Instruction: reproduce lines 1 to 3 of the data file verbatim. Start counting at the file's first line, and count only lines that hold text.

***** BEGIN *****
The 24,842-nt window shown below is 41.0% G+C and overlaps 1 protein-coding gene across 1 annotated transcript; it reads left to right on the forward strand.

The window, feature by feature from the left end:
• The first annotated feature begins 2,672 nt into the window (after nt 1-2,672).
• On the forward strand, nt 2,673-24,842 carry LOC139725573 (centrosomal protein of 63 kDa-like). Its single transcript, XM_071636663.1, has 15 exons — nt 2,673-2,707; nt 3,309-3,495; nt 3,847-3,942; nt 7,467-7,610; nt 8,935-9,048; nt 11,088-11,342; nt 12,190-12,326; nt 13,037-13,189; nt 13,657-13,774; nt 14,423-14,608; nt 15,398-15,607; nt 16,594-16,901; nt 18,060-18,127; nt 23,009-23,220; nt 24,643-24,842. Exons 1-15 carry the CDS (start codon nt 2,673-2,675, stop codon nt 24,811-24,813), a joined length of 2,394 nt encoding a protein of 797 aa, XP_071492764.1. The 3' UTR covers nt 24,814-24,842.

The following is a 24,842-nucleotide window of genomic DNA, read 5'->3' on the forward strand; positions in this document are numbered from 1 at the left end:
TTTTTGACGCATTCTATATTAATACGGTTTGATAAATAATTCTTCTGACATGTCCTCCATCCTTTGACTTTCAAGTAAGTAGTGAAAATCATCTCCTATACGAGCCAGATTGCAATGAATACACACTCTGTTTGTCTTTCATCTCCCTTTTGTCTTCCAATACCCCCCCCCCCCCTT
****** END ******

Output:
The 24,842-nt window shown below is 41.0% G+C and overlaps 1 protein-coding gene across 1 annotated transcript; it reads left to right on the forward strand.

The window, feature by feature from the left end:
• The first annotated feature begins 2,672 nt into the window (after nt 1-2,672).